When the Spanish ships approached the coast of southern England, Dee suggested waiting before attacking. He had correctly predicted that terrible storms would destroy the mighty Spanish fleet, therefore it would be best to keep the English ships at bay. Afterwards, most of the Spanish ships were lost or damaged, and the rest were attacked. The English ships easily disposed of their enemy. What little remained of the Spanish Armada, as historians call it, tried to escape by sailing through the Channel into the North Sea and thence around the British Isles over Scotland and by Ireland. But they sailed into more storms, and violent seas crashed into them. Many Spanish sailors were shipwrecked in Scotland and along the west coast of Ireland.
Some believed that it was the alchemist Dr John Dee who put a spell on the Spanish and sent the huge waves crashing down on their ships. It is more likely, however, that because he knew about meteorology, he had anticipated the storm scientifically. By skill, luck or magic the world was now safer for the British to build their Empire. Dr John Dee, scientist, or maybe magician, was crucial to the victory. It was Dees finest patriotic moment!
It is this episode in Dees life in particular that is said to have inspired William Shakespeare to write The Tempest (Burza) and base the character of Prospero on the Elizabethan genius.
Dee travelled constantly. On a visit to the University of Louvain in Belgium, he smuggled back new astrological instruments and two globes of the known world, the latest in navigation technology. When on a mission for Her Majesty, the communiqués to his sovereign were signed with a secret code. It told her that the letter was from him and no one else: For your eyes only...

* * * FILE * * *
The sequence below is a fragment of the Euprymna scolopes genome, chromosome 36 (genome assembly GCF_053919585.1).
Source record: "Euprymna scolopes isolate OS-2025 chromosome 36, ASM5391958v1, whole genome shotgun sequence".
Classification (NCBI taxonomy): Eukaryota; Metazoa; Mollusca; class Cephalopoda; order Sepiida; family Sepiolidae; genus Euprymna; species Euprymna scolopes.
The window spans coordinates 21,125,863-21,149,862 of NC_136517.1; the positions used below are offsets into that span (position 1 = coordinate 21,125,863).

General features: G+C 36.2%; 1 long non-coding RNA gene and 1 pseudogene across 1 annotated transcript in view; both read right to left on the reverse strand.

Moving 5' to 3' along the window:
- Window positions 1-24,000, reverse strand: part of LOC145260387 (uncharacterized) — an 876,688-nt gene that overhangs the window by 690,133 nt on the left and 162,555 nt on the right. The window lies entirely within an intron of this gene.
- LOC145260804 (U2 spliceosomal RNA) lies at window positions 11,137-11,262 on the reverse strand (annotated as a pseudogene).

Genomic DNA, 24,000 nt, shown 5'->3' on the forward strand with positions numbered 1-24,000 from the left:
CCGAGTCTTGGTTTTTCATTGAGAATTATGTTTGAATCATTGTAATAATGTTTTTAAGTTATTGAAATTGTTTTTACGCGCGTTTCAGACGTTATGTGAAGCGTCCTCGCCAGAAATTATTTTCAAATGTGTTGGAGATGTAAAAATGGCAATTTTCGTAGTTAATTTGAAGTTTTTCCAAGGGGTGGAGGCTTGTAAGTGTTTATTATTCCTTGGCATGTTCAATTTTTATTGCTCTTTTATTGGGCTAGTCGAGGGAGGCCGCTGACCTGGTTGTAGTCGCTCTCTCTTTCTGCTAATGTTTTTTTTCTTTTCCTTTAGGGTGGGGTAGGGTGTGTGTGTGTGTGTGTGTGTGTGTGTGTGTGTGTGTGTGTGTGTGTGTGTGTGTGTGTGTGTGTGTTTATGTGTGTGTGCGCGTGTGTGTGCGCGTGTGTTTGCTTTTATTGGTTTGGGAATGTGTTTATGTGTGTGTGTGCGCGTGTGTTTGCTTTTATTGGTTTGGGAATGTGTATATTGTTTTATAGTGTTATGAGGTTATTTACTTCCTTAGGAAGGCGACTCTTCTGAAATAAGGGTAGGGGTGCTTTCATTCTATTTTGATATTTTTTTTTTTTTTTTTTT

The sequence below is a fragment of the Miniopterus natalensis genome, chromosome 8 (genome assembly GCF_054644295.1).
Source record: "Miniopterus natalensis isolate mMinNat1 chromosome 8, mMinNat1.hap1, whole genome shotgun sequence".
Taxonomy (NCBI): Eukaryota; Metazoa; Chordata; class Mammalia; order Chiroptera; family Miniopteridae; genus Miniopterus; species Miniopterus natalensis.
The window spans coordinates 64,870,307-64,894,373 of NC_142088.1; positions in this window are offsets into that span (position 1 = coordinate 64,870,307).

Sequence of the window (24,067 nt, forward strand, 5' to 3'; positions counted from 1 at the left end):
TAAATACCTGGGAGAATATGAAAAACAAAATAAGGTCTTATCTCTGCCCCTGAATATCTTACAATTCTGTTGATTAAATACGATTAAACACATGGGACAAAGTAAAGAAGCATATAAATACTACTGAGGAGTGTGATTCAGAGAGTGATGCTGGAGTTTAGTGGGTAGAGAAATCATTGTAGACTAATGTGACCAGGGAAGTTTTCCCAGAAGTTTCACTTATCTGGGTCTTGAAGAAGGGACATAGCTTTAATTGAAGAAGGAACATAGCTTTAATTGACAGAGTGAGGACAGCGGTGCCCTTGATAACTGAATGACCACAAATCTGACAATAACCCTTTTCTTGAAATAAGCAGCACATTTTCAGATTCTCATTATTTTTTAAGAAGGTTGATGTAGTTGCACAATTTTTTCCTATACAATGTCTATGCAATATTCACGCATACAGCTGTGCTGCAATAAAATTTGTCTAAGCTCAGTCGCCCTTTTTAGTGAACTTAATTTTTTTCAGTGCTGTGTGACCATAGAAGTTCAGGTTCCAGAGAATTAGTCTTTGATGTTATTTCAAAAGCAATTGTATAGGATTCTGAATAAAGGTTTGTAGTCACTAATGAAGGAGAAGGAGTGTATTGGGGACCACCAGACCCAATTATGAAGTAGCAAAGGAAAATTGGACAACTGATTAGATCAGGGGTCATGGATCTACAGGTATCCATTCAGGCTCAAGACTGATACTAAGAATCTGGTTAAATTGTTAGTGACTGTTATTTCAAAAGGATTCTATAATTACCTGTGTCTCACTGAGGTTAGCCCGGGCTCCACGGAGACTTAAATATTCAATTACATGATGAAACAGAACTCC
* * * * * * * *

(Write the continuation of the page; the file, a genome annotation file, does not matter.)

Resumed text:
The two circles symbolise John Dees own eyes as the eyes of Queen Elizabeth. The 7 is the alchemists lucky number. It was when the author of the Bond novels, Ian Fleming, was reading a biography of Dee that he came upon the 007 figures. This was perfect for his character. This is what signified that Bond was licensed to kill.
Sir John Dee killed nobody, though. But like James Bond, Dee seems to have been popular with the ladies. Unlike Bond, however, he married twice, in fact. His first wife died only a year after their marriage in 1557. Strangely, no mention of this woman, or the marriage to her, was ever made in Dees diaries. And even more strangely, on the day of her death Dee was seen entertaining Queen Elizabeth at his home in Mortlake, as if nothing had happened. Suspicious? He later married one of Queen Elizabeths top servants, Jane Frommond. No children came from either marriage.
Today Dee is remembered as an important man in English history. He was partly responsible for the growth of the British Empire and contributed much to scientific study. But towards the end of his life he was forgotten by most of his friends. In Elizabethan England, science and magic were seen as the same thing. But the occult was taboo, and throughout his life Dee had suffered accusations of sorcery and witchcraft from time to time. Still, there is no doubt about John Dees ubiquitous influence during the Elizabethan age.
After Elizabeth died and James I came to the throne, however, Dees ideas on magic were no longer appreciated. King Jamess attitude towards the occult was the opposite of Elizabeths, and Dees influence faded. He died in 1608, impoverished and alone.
Nevertheless, thanks to Ian Fleming, the popularity of James Bond has ensured that a new audience will become acquainted with Dr John Dee, one of Englands first ever spies and Britains original 007.
by Peter Gentle